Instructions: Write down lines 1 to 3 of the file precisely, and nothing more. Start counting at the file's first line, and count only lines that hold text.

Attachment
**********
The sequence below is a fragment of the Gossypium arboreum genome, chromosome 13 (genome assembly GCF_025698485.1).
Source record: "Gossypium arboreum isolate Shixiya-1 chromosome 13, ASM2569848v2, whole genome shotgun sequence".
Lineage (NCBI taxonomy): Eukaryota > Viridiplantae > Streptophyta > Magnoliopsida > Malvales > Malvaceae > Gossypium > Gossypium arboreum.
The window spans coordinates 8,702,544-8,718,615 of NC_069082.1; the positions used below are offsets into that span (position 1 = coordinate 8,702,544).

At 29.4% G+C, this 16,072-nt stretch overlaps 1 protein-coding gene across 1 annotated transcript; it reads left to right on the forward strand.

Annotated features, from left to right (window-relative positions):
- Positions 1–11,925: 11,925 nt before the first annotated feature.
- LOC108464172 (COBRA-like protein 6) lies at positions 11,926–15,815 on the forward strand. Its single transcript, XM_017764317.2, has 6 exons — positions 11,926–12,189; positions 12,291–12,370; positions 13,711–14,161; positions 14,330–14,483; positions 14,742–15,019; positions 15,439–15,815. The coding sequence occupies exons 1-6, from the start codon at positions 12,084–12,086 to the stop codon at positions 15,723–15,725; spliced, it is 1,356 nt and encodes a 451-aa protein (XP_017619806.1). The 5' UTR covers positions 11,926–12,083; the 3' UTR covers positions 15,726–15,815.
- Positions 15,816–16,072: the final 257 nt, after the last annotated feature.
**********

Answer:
The sequence below is a fragment of the Gossypium arboreum genome, chromosome 13 (genome assembly GCF_025698485.1).
Source record: "Gossypium arboreum isolate Shixiya-1 chromosome 13, ASM2569848v2, whole genome shotgun sequence".
Lineage (NCBI taxonomy): Eukaryota > Viridiplantae > Streptophyta > Magnoliopsida > Malvales > Malvaceae > Gossypium > Gossypium arboreum.